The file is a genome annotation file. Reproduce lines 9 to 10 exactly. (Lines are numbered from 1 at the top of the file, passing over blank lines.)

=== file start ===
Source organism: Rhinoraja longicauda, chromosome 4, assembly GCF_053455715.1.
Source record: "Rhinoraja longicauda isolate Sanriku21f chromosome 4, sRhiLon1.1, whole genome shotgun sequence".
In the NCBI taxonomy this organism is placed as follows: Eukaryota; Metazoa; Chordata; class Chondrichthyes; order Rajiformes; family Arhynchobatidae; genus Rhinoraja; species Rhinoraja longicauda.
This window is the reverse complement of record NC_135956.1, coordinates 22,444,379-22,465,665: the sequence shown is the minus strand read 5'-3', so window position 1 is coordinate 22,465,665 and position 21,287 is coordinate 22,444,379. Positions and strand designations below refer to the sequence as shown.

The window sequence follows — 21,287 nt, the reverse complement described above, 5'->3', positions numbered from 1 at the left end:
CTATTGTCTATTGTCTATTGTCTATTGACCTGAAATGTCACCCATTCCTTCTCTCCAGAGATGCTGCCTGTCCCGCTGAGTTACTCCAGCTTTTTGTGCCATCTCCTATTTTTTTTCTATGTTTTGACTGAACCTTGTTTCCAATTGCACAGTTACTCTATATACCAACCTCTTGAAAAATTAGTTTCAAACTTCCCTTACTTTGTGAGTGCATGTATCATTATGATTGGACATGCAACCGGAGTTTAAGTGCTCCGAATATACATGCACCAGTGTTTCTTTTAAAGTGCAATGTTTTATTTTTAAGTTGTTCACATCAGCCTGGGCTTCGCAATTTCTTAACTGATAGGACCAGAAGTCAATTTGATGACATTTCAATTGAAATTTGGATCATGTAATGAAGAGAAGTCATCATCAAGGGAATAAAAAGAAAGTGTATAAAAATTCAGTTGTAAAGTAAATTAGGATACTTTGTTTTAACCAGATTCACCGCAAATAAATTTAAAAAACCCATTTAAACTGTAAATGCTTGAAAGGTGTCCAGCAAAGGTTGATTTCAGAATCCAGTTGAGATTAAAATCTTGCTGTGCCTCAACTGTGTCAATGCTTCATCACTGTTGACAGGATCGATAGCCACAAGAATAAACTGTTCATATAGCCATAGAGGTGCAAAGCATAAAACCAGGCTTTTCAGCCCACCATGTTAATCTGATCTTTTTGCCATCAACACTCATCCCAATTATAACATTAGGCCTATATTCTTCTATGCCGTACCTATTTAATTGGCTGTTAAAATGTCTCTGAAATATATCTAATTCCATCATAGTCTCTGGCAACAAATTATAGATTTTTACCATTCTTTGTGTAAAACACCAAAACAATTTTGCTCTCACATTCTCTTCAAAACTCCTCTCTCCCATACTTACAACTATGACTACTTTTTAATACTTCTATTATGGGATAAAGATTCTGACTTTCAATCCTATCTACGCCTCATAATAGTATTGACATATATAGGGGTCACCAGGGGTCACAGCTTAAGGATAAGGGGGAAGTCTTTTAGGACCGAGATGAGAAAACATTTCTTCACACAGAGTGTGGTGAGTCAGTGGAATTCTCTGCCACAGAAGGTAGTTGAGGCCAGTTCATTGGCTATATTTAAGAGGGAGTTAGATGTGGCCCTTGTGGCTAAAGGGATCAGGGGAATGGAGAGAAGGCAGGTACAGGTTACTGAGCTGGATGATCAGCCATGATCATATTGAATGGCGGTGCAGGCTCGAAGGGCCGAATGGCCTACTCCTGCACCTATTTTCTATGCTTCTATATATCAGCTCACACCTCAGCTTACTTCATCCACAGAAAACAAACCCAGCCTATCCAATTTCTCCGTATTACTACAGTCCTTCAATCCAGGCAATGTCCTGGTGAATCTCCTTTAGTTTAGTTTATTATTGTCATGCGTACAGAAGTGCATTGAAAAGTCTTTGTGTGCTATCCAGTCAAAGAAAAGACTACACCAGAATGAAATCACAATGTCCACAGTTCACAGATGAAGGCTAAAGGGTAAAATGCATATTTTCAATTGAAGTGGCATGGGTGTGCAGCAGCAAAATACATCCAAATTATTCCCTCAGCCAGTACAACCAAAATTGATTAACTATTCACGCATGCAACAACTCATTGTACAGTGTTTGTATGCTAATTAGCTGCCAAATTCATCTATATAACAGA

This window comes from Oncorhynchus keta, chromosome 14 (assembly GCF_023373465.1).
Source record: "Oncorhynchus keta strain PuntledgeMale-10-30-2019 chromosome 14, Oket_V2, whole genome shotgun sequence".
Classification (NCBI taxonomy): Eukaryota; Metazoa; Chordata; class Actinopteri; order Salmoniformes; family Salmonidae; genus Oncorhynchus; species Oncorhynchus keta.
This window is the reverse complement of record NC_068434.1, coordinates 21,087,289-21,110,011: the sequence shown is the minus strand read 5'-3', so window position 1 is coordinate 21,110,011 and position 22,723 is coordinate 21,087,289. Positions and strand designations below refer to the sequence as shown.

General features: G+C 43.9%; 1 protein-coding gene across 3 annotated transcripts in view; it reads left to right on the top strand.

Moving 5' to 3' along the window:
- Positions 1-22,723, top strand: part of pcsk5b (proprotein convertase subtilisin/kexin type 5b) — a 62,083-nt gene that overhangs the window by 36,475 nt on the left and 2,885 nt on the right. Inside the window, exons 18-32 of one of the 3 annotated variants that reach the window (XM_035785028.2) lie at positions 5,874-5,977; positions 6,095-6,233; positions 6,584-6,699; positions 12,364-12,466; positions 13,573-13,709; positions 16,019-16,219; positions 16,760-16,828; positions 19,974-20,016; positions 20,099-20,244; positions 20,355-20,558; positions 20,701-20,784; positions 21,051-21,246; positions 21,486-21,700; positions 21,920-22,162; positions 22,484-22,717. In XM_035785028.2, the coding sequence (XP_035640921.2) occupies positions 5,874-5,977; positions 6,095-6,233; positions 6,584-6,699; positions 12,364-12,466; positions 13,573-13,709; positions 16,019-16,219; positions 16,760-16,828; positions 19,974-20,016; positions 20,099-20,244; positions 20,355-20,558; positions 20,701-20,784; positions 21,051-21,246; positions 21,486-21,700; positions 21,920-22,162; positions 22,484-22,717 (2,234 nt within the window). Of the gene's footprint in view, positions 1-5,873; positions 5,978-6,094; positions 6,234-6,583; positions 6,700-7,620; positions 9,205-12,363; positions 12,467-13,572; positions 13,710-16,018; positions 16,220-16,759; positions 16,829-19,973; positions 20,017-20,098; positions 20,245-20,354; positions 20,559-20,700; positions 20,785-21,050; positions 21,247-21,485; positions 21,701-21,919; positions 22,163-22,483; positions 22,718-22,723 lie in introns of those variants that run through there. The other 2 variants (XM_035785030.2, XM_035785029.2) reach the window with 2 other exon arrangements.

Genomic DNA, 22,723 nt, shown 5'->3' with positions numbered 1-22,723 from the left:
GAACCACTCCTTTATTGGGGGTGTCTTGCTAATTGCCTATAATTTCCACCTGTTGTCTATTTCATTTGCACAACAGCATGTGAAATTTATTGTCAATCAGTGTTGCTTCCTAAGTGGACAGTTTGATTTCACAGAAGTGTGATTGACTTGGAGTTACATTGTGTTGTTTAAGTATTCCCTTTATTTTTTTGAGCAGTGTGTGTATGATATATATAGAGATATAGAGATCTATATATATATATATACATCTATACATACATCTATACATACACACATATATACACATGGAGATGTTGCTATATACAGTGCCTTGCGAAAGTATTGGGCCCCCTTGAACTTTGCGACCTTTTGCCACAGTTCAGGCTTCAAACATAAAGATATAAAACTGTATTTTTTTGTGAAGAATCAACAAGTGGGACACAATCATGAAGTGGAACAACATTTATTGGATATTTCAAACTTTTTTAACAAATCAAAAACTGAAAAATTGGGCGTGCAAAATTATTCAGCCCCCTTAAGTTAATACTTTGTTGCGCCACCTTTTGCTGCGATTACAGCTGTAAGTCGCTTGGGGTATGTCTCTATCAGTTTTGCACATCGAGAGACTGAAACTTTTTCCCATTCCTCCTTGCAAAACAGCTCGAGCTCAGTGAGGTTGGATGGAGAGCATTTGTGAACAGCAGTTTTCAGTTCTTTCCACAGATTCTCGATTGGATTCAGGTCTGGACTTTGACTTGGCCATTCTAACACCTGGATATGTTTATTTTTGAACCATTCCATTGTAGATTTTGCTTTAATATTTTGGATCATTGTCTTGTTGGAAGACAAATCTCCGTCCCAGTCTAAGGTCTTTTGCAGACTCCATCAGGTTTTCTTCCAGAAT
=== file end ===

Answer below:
Classification (NCBI taxonomy): Eukaryota; Metazoa; Chordata; class Actinopteri; order Salmoniformes; family Salmonidae; genus Oncorhynchus; species Oncorhynchus keta.
This window is the reverse complement of record NC_068434.1, coordinates 21,087,289-21,110,011: the sequence shown is the minus strand read 5'-3', so window position 1 is coordinate 21,110,011 and position 22,723 is coordinate 21,087,289. Positions and strand designations below refer to the sequence as shown.